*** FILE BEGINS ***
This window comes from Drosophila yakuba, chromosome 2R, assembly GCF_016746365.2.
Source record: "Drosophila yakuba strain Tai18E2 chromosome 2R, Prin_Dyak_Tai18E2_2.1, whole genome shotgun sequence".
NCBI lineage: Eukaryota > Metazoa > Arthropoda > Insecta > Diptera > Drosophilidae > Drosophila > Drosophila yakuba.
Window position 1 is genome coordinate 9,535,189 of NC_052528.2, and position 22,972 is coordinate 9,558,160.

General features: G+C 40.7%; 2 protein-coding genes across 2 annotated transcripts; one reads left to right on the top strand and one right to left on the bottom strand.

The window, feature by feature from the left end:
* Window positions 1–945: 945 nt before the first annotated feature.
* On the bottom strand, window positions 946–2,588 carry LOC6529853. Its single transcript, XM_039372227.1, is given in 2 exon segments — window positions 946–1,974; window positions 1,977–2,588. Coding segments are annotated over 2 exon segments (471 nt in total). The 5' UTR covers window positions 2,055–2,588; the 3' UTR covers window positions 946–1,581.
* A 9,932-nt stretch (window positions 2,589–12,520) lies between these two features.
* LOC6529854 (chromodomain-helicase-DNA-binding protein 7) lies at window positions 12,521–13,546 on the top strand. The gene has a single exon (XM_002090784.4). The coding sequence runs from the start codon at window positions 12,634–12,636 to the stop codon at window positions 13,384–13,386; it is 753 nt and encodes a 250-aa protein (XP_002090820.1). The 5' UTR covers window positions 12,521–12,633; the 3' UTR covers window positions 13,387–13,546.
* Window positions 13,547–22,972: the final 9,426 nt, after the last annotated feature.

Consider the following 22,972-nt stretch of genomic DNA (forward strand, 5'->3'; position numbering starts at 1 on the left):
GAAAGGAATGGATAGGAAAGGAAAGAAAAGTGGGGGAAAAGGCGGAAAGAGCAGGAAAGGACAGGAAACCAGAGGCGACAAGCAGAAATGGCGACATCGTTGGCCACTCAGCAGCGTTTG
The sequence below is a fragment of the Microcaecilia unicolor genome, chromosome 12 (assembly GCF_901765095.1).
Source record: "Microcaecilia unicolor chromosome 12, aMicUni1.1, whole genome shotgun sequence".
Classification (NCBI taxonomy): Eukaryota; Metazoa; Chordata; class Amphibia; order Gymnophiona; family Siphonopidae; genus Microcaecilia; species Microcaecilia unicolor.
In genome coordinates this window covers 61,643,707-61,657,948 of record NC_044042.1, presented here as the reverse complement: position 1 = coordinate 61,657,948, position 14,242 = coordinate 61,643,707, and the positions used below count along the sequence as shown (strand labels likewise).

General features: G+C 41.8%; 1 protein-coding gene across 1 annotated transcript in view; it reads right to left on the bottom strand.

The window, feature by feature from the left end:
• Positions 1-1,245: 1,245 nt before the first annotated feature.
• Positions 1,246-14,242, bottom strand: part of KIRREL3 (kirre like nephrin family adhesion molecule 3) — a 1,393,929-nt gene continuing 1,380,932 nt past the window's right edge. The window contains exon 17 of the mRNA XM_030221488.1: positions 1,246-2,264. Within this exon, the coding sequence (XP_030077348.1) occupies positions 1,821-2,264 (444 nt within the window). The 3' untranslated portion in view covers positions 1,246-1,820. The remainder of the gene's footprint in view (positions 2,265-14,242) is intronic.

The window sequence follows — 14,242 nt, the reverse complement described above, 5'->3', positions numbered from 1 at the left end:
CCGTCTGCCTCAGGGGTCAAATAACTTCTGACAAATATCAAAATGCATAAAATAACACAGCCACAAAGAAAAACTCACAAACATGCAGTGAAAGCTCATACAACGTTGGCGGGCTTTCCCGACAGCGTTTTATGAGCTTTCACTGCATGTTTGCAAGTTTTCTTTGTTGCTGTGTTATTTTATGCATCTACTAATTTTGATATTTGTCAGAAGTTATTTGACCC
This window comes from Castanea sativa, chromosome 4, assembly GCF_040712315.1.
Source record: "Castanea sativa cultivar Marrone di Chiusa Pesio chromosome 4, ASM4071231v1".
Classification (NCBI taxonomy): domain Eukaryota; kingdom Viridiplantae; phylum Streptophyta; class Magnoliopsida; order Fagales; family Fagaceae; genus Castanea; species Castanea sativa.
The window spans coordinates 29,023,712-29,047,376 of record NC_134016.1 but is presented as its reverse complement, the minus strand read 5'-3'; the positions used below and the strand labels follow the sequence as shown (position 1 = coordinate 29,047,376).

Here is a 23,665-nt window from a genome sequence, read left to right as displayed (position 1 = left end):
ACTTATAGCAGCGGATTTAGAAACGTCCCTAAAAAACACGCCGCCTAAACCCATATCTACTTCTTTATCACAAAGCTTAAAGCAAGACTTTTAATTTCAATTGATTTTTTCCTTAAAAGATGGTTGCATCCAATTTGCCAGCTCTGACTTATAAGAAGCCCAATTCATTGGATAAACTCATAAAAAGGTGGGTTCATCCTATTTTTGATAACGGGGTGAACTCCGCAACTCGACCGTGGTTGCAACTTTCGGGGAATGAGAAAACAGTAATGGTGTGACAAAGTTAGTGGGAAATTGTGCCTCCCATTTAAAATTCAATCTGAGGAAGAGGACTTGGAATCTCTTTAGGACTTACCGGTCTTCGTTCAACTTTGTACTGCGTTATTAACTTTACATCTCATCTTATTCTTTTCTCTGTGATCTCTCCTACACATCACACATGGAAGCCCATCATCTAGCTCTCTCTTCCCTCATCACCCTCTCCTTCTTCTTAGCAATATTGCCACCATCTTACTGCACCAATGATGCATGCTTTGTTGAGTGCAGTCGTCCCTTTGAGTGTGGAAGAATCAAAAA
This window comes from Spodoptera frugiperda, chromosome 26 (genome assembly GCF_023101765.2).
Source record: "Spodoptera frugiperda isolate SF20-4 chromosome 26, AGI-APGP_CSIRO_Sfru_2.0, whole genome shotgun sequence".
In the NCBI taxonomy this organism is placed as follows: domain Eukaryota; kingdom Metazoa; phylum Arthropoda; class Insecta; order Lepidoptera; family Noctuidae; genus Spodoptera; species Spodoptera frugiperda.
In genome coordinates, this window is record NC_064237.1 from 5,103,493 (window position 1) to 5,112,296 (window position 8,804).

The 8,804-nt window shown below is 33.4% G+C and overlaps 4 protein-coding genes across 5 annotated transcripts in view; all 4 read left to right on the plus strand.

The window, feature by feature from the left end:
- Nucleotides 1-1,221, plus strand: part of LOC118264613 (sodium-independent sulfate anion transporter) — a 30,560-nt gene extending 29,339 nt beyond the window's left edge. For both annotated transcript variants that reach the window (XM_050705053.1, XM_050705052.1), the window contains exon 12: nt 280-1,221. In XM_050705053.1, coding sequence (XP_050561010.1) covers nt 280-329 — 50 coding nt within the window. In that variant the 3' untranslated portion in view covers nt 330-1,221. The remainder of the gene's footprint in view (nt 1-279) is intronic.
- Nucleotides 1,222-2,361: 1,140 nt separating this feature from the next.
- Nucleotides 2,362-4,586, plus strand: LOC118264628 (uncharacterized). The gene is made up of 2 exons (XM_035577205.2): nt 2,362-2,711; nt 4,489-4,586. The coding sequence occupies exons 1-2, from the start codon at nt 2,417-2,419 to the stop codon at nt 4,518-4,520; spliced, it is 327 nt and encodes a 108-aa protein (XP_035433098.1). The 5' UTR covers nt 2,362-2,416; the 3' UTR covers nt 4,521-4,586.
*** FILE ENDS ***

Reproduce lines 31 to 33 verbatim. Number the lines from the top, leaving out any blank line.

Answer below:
Source record: "Spodoptera frugiperda isolate SF20-4 chromosome 26, AGI-APGP_CSIRO_Sfru_2.0, whole genome shotgun sequence".
In the NCBI taxonomy this organism is placed as follows: domain Eukaryota; kingdom Metazoa; phylum Arthropoda; class Insecta; order Lepidoptera; family Noctuidae; genus Spodoptera; species Spodoptera frugiperda.
In genome coordinates, this window is record NC_064237.1 from 5,103,493 (window position 1) to 5,112,296 (window position 8,804).